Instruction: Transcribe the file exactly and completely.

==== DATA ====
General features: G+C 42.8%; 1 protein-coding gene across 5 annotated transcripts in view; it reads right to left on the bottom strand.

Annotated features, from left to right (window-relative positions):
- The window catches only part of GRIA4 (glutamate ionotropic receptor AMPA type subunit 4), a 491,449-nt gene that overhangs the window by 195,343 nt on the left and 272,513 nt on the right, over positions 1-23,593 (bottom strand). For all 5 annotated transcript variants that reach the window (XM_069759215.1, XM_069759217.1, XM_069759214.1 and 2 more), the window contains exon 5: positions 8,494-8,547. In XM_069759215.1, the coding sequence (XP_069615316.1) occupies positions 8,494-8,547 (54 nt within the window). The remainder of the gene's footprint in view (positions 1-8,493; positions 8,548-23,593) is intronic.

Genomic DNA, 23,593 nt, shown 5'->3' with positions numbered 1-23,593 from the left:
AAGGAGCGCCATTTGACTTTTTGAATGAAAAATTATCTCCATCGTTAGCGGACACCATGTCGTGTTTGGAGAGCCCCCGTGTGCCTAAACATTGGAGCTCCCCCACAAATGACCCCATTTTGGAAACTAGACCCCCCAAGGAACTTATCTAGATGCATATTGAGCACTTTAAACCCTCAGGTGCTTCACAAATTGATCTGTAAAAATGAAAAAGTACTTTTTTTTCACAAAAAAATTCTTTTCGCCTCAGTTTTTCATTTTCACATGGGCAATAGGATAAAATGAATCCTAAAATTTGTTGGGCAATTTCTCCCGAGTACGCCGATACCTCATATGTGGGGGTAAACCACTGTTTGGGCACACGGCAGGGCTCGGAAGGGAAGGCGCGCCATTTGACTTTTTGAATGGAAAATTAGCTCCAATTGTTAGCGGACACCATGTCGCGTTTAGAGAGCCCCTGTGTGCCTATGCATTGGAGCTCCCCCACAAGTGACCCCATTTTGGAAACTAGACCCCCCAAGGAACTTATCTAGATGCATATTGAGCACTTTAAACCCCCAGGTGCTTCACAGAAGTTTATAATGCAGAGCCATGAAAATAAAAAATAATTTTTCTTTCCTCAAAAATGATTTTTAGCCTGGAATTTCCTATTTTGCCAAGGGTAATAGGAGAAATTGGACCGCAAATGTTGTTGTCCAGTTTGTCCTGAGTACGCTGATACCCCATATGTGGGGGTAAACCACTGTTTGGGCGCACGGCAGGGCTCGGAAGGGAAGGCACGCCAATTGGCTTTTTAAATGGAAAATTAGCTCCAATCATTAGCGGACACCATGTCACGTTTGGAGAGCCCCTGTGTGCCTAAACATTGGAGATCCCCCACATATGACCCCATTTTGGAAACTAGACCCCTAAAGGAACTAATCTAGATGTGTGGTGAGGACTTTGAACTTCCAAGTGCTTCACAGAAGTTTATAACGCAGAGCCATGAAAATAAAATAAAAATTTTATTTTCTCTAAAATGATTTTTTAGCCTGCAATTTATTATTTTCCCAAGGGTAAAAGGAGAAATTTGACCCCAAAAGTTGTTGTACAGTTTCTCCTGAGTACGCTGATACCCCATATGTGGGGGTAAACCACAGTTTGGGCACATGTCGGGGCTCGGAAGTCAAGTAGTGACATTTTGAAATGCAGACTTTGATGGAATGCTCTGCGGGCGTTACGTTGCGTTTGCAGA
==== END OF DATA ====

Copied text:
General features: G+C 42.8%; 1 protein-coding gene across 5 annotated transcripts in view; it reads right to left on the bottom strand.

Annotated features, from left to right (window-relative positions):
- The window catches only part of GRIA4 (glutamate ionotropic receptor AMPA type subunit 4), a 491,449-nt gene that overhangs the window by 195,343 nt on the left and 272,513 nt on the right, over positions 1-23,593 (bottom strand). For all 5 annotated transcript variants that reach the window (XM_069759215.1, XM_069759217.1, XM_069759214.1 and 2 more), the window contains exon 5: positions 8,494-8,547. In XM_069759215.1, the coding sequence (XP_069615316.1) occupies positions 8,494-8,547 (54 nt within the window). The remainder of the gene's footprint in view (positions 1-8,493; positions 8,548-23,593) is intronic.

Genomic DNA, 23,593 nt, shown 5'->3' with positions numbered 1-23,593 from the left:
AAGGAGCGCCATTTGACTTTTTGAATGAAAAATTATCTCCATCGTTAGCGGACACCATGTCGTGTTTGGAGAGCCCCCGTGTGCCTAAACATTGGAGCTCCCCCACAAATGACCCCATTTTGGAAACTAGACCCCCCAAGGAACTTATCTAGATGCATATTGAGCACTTTAAACCCTCAGGTGCTTCACAAATTGATCTGTAAAAATGAAAAAGTACTTTTTTTTCACAAAAAAATTCTTTTCGCCTCAGTTTTTCATTTTCACATGGGCAATAGGATAAAATGAATCCTAAAATTTGTTGGGCAATTTCTCCCGAGTACGCCGATACCTCATATGTGGGGGTAAACCACTGTTTGGGCACACGGCAGGGCTCGGAAGGGAAGGCGCGCCATTTGACTTTTTGAATGGAAAATTAGCTCCAATTGTTAGCGGACACCATGTCGCGTTTAGAGAGCCCCTGTGTGCCTATGCATTGGAGCTCCCCCACAAGTGACCCCATTTTGGAAACTAGACCCCCCAAGGAACTTATCTAGATGCATATTGAGCACTTTAAACCCCCAGGTGCTTCACAGAAGTTTATAATGCAGAGCCATGAAAATAAAAAATAATTTTTCTTTCCTCAAAAATGATTTTTAGCCTGGAATTTCCTATTTTGCCAAGGGTAATAGGAGAAATTGGACCGCAAATGTTGTTGTCCAGTTTGTCCTGAGTACGCTGATACCCCATATGTGGGGGTAAACCACTGTTTGGGCGCACGGCAGGGCTCGGAAGGGAAGGCACGCCAATTGGCTTTTTAAATGGAAAATTAGCTCCAATCATTAGCGGACACCATGTCACGTTTGGAGAGCCCCTGTGTGCCTAAACATTGGAGATCCCCCACATATGACCCCATTTTGGAAACTAGACCCCTAAAGGAACTAATCTAGATGTGTGGTGAGGACTTTGAACTTCCAAGTGCTTCACAGAAGTTTATAACGCAGAGCCATGAAAATAAAATAAAAATTTTATTTTCTCTAAAATGATTTTTTAGCCTGCAATTTATTATTTTCCCAAGGGTAAAAGGAGAAATTTGACCCCAAAAGTTGTTGTACAGTTTCTCCTGAGTACGCTGATACCCCATATGTGGGGGTAAACCACAGTTTGGGCACATGTCGGGGCTCGGAAGTCAAGTAGTGACATTTTGAAATGCAGACTTTGATGGAATGCTCTGCGGGCGTTACGTTGCGTTTGCAGA